In a clinic we held last weekend we had a brand new rider. She came up from 2 and ½ hours away with a rented bike to learn some skills. When we began she didn’t know how to shift or brake let alone correct body position on a bike. We worked through all the skills and she did great. Always had a smile on her face and was truly learning the entire day.

We end our clinics with a trail ride to give participants an opportunity to decompress and apply what they learned. I was bringing up the rear on this particular ride and had the pleasure of hanging out with Renae.

Does everyone remember what it is like when you first started mountain biking and the climbing SUCKS? No matter how fit you are, the gearing, the terrain and the heart rate through the roof is hard to adjust to. I always tell newer riders about how I had just completed an ultra marathon and couldn’t keep up with riders 20 years older than me on a ride when I first started riding. I was literally off my bike, holding on to a tree gasping for air.

After some time, Renae was done. She had been working muscles and brain power for 5 hours and her body was saying we are done, I want to go home now. We have an alternate line on our ride for just this situation. We built into our route the ability to get off the trail and take a quick gravel road back to the cars. We don’t care if riders opt out and want to get back faster. All riders need to listen to their bodies and keep themselves safe from over doing it. I let Renae know about this option and she quickly said, “Oh that sounds good! Let’s do that!”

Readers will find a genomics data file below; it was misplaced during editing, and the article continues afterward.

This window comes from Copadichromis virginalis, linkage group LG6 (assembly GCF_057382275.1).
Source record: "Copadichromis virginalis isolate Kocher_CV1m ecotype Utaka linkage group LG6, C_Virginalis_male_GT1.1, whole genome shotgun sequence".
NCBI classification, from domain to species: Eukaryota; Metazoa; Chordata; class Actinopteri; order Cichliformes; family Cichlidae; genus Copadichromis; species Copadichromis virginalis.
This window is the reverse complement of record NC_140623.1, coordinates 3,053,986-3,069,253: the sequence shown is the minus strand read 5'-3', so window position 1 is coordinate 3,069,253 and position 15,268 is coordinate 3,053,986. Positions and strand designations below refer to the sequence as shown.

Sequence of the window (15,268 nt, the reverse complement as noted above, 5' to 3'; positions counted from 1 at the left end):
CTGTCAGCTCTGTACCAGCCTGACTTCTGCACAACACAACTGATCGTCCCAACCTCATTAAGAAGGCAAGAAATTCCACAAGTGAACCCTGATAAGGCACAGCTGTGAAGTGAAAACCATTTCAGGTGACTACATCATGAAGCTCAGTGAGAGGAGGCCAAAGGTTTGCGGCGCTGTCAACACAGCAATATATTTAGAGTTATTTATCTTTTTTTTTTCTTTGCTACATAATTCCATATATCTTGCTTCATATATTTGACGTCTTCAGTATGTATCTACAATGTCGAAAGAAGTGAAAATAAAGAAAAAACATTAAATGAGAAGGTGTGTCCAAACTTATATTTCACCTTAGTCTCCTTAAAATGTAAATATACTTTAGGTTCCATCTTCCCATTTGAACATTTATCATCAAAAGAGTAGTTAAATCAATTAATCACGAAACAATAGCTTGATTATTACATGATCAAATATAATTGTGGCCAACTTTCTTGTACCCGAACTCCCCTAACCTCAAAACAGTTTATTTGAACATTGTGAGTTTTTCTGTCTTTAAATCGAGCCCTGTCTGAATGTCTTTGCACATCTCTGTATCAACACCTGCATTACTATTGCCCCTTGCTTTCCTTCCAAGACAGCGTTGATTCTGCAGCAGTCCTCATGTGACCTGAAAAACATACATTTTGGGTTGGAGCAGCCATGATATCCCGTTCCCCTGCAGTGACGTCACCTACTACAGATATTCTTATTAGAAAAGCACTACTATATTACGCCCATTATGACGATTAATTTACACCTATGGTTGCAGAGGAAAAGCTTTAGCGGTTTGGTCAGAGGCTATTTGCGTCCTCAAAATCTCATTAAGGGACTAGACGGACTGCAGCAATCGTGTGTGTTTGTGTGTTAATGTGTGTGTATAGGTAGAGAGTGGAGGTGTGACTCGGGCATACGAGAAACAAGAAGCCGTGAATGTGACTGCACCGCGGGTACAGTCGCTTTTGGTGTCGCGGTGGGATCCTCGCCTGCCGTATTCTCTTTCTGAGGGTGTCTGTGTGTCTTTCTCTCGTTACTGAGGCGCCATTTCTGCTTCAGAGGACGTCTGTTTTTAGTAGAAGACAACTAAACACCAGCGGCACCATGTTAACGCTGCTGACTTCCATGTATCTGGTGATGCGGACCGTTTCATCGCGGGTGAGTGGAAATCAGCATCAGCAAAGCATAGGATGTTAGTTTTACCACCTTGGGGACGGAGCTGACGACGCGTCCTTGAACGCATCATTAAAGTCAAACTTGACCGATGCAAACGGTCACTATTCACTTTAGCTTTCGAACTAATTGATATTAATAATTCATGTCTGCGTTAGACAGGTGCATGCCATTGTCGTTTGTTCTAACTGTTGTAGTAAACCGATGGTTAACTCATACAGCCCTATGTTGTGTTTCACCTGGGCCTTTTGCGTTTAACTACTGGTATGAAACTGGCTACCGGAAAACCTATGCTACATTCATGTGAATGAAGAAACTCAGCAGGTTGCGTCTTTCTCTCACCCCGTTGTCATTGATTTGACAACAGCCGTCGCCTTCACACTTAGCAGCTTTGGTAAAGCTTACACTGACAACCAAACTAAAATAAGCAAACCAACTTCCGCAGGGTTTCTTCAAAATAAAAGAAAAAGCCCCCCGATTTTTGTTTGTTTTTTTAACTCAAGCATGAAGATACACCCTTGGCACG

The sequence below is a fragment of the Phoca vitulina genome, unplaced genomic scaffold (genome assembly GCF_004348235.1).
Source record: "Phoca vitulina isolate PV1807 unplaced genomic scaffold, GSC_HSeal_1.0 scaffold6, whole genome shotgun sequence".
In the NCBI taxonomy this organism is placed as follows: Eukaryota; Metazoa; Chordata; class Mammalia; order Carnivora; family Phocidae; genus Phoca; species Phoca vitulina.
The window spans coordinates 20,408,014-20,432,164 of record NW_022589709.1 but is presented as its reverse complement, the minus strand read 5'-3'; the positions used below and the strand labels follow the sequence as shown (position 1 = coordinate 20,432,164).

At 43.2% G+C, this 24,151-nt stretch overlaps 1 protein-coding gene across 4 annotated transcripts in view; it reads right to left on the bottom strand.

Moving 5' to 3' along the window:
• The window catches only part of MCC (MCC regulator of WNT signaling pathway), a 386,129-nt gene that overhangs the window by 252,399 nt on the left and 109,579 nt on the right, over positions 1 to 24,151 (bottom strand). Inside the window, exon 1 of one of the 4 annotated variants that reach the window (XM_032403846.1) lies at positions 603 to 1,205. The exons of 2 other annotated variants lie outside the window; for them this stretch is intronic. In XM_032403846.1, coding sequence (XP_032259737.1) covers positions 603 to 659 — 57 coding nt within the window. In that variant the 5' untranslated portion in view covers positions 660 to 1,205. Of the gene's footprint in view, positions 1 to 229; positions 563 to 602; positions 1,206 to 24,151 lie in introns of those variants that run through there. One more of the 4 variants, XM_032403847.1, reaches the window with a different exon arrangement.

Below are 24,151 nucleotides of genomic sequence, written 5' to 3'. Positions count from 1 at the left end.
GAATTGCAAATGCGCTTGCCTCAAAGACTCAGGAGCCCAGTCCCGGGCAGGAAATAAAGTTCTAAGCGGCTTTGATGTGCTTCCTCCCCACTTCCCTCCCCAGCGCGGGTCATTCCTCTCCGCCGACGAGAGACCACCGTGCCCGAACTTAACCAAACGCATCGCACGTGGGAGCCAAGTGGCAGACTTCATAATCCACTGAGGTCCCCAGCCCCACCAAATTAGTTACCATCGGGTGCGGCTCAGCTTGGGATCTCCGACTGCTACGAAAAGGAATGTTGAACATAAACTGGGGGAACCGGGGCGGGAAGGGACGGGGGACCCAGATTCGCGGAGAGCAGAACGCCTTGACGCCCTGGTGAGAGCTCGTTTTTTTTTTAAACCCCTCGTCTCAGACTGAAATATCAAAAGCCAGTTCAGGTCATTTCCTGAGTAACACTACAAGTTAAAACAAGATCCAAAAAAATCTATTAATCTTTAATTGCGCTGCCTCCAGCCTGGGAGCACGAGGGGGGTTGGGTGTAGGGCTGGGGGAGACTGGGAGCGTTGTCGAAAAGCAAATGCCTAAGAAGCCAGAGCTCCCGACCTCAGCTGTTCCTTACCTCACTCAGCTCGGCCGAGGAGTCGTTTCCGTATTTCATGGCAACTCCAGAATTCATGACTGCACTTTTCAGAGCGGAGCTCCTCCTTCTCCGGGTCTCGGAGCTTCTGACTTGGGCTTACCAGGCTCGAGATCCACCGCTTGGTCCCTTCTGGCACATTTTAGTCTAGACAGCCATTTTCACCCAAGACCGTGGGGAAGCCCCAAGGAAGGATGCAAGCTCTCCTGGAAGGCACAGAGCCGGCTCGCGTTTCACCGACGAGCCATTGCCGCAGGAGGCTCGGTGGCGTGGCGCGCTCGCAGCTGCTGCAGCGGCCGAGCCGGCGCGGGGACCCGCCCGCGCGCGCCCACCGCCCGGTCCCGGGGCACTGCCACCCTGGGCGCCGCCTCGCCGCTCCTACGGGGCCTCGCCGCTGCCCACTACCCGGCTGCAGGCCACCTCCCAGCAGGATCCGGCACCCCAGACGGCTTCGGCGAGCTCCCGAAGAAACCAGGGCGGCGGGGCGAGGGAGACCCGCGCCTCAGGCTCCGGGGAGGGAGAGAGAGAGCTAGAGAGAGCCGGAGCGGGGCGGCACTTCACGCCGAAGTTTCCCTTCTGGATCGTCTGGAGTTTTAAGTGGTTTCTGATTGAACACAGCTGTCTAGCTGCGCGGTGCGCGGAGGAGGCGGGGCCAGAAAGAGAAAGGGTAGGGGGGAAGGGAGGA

As we got closer to the road, Renae quietly says,” I think I will be bummed if I take the road back.” We stopped and I realized what needed to happen. Renae needed to finish this damn ride and if she didn’t she was going to be upset with herself. I told her, “Then we are taking the trail back. I don’t care how long it takes us. Your heart rate is good, we have snacks and water and we have about 15 minutes of riding left. If we have to walk that and make it 30 minutes we will.” With a smile on her face she said, “Let’s do it!”

I increased my chatting tenfold. I had been telling stories engaging Renae so she would not focus on how tired she was. We stopped and walked when she needed to. On the way back there is a small dry creek crossing that has loose rocks. I warned Renae it was coming up and made sure she knew she could walk if she wanted. Now I am all about sessioning areas and helping riders get through obstacles. However when fatigue sets in, skills go out the window. I do not like seeing riders crash so if I feel someone is not feeling up to it I do not push those limits. To my absolute delight Renae without hesitation, went through it and cleared the entire thing! We both started excitedly screaming. It was such an amazing sight to see. She kept on riding and as our cheers died down she said, “OMG Jeni I have chills!!  That was amazing!!” I seriously almost choked up. She is not the first rider I have helped overcome an obstacle but knowing how tired she was and how new she is to the sport it was an incredible moment to watch HER do it.

Whether you like it or not Renae that grit and determination is what makes an MTB girl. You are official now. Welcome to the club badass.